flight, I wrapped myself in a thick scarf to keep warm. It was early
December, the prologue to a few months of bleak cold winter in Bhutan.


The honey hunters of Palawan By Astor Wong Hong Kong


The Batak’s traditional practice of honey collection dates back in history. Though it is uncertain when did they learn and started practicing honey-harvesting, honey certainly plays a vital role in their livelihood, contributing to both subsistence - as a nutritious food source - and cash income. Successful honey collection requires in-depth knowledge about bees and their behavior. The Batak people have a diverse range of bee knowledge,


My Journey of Auspicious Coincidences

By Ashi Kesang Choden Wangchuk Thimphu, Bhutan


CERS and my own office, the Buddhist Art & Cultural Conservation Centre, have one thing in common - a commitment to ensuring the preservation and continuity of cultures and the arts of the Himalayan region.


First Decades of Exploration Highlights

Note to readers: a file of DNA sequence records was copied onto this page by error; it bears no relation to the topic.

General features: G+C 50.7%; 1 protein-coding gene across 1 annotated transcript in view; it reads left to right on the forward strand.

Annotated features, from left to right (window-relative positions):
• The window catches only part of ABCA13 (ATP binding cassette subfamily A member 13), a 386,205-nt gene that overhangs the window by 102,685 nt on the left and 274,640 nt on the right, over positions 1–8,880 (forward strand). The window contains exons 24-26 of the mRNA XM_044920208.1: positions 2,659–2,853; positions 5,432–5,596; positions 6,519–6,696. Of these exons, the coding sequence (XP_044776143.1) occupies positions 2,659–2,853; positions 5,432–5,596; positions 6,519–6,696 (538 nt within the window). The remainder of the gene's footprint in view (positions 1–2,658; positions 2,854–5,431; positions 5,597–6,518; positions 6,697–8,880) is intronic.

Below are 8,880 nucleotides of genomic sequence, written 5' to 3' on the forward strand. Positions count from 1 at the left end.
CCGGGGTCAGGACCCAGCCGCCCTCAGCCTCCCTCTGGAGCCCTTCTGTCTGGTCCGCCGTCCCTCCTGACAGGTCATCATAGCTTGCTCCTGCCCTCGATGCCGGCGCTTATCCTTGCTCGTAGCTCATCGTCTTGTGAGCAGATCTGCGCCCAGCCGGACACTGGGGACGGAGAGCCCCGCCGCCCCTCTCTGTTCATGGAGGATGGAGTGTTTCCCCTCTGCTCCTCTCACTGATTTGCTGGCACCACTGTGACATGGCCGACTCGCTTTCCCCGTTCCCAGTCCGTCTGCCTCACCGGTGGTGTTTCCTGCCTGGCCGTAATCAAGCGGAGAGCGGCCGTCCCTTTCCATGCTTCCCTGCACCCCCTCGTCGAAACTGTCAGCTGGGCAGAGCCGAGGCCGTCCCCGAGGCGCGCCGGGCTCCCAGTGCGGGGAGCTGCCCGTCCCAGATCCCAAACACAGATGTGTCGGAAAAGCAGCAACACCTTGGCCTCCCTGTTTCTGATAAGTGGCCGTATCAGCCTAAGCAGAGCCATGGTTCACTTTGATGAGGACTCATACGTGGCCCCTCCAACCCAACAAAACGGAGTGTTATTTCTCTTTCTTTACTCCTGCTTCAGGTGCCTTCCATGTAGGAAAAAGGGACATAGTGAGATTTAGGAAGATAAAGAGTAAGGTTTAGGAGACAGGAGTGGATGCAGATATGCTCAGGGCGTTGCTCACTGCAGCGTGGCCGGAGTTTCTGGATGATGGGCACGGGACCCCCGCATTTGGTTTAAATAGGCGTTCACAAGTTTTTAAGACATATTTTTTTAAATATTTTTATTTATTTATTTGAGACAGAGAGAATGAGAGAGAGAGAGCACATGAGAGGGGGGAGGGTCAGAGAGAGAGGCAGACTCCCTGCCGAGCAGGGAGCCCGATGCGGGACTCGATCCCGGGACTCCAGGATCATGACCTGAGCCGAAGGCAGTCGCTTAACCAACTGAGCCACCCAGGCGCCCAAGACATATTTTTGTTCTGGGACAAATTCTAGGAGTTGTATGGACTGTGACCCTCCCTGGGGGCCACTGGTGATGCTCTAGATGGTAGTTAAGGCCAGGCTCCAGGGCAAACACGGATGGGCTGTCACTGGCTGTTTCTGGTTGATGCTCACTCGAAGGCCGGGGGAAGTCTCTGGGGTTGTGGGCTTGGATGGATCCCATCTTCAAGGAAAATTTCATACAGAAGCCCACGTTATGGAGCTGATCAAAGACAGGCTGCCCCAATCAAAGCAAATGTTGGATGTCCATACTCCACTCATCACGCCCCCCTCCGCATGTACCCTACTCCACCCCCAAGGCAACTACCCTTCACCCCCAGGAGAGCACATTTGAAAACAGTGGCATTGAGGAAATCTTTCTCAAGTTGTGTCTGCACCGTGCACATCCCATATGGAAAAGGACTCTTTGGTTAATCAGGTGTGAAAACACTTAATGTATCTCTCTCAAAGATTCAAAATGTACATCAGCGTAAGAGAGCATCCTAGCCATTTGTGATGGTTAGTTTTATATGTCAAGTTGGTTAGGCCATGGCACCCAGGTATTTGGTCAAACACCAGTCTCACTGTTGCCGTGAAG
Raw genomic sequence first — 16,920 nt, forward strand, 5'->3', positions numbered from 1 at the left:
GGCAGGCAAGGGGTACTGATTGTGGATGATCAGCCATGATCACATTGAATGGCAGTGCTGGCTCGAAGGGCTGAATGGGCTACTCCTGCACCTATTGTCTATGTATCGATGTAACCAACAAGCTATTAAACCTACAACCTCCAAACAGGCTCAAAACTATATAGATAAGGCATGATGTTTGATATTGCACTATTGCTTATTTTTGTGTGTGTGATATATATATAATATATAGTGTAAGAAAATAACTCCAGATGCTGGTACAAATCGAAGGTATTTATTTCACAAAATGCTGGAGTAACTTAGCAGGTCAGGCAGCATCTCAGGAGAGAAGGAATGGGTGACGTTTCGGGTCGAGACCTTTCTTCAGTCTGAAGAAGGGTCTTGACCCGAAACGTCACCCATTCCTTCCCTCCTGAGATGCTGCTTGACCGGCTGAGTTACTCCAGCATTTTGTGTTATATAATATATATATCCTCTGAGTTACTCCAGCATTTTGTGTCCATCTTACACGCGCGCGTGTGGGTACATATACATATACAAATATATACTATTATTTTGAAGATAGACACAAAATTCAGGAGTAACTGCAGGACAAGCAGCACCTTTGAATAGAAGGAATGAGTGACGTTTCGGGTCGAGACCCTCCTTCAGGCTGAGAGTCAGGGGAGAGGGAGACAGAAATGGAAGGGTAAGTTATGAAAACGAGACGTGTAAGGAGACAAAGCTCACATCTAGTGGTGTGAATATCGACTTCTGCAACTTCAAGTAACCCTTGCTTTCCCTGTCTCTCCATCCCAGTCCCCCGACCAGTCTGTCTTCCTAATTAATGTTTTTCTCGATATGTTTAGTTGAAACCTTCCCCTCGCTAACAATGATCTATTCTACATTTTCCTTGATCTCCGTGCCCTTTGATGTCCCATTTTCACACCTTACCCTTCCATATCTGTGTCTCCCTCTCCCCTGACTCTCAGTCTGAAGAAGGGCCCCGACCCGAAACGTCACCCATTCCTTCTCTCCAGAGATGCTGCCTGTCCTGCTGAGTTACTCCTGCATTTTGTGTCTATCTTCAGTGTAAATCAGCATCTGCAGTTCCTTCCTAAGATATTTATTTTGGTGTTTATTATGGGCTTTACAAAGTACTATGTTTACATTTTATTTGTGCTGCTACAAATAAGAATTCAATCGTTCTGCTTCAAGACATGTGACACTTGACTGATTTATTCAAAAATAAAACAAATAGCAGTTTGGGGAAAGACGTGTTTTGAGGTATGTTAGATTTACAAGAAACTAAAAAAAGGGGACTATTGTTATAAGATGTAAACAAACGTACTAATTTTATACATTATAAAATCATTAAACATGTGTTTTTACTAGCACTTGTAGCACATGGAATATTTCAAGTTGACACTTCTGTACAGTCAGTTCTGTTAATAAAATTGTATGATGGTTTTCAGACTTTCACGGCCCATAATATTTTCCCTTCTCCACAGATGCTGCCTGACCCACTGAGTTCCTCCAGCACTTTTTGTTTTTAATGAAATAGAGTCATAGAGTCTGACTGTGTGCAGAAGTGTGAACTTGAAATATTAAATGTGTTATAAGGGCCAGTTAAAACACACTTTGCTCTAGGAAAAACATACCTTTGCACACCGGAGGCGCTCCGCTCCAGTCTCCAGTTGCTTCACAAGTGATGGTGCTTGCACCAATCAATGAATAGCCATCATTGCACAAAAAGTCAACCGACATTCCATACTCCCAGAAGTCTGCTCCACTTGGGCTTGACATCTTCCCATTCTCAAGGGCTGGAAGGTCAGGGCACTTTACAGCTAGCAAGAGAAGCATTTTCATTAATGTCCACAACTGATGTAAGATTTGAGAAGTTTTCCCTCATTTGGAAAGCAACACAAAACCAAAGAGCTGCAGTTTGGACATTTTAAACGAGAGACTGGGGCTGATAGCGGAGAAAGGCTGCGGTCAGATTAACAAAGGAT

By Wong How Man


I have just turned 70, and my exploration has reached five decades. It seems proper to say I began my real exploration in 1969, when I left home for America and college.
Curiosity notwithstanding, throughout my upbringing for the first two decades of my life, I could only explore around my immediate vicinity of Hong Kong. It was when I left home that I could physically explore beyond the place of my childhood. And that, I did.
Looking back on fifty years, I reminisce some of the highlights, both in years, months and days. The rainbow of colors and memories are too rich to recount in detail. Through pictures however, I felt such recall could be captured to a degree of time past, and be shared with a few friends.


A token of my friendship and gratitude for your 70th birthday

By Katia Buffetrill Zhongdian, Yunnan